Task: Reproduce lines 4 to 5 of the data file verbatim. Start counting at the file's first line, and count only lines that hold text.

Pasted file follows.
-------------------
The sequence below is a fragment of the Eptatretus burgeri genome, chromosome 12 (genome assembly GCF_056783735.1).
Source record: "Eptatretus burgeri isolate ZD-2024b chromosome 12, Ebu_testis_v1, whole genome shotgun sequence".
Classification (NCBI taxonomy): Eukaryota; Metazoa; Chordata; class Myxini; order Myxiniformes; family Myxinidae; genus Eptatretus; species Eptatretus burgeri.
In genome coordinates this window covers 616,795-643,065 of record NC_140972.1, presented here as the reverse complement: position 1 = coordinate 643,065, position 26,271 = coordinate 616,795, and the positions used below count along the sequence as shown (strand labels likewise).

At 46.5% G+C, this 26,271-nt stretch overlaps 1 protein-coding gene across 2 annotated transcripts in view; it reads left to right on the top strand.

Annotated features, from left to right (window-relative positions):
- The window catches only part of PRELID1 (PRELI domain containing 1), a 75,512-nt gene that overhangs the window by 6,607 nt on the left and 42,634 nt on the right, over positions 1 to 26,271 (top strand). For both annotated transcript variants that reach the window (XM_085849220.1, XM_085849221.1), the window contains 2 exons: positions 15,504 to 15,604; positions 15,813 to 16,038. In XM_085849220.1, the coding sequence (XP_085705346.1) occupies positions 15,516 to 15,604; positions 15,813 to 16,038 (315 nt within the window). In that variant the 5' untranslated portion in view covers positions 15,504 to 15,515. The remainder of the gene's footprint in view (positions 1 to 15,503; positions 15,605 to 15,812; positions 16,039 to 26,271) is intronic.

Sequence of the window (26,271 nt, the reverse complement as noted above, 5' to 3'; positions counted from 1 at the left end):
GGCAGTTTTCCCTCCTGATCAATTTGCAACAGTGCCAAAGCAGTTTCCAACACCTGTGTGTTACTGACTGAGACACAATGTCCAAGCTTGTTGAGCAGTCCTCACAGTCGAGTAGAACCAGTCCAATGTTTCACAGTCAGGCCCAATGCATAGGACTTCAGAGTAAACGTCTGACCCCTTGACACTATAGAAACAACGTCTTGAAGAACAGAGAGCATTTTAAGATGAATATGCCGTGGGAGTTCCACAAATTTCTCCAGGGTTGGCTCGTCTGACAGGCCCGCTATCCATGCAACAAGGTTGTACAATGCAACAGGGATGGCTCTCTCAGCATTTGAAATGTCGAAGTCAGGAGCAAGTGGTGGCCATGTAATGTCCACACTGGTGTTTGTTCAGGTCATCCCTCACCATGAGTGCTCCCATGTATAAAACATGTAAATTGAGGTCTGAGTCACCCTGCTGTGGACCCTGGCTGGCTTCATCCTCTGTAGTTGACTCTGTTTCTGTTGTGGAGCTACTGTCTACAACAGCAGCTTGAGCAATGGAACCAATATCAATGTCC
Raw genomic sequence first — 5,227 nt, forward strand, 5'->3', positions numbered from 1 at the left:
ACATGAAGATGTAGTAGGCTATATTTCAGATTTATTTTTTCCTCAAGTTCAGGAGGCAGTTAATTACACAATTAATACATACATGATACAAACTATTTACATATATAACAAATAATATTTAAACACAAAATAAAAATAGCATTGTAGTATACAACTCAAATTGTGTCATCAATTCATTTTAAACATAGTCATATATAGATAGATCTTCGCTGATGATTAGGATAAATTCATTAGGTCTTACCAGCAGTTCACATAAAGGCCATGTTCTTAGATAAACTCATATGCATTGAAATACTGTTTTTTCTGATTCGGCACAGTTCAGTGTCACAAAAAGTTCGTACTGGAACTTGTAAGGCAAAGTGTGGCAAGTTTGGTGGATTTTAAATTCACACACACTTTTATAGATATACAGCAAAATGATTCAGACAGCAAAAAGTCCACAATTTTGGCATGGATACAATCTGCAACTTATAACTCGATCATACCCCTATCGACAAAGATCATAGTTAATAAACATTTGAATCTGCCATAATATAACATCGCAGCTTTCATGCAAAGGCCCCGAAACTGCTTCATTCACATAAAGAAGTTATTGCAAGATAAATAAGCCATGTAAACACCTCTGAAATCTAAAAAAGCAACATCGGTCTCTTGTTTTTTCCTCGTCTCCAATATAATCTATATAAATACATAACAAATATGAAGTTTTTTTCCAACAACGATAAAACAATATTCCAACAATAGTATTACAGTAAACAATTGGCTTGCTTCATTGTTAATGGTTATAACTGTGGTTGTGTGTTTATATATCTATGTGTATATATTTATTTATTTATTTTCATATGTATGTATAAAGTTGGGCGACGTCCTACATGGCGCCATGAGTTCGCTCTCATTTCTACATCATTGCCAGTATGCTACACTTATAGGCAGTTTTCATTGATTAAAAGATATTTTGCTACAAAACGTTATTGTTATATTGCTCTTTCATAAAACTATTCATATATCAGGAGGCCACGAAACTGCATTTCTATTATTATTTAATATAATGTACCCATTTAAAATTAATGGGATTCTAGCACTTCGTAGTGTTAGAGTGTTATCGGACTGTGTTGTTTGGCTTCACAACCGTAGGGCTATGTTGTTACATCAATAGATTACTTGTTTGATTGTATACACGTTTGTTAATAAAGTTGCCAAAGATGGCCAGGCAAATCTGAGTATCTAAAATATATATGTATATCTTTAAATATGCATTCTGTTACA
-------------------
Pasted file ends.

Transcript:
In genome coordinates this window covers 616,795-643,065 of record NC_140972.1, presented here as the reverse complement: position 1 = coordinate 643,065, position 26,271 = coordinate 616,795, and the positions used below count along the sequence as shown (strand labels likewise).

At 46.5% G+C, this 26,271-nt stretch overlaps 1 protein-coding gene across 2 annotated transcripts in view; it reads left to right on the top strand.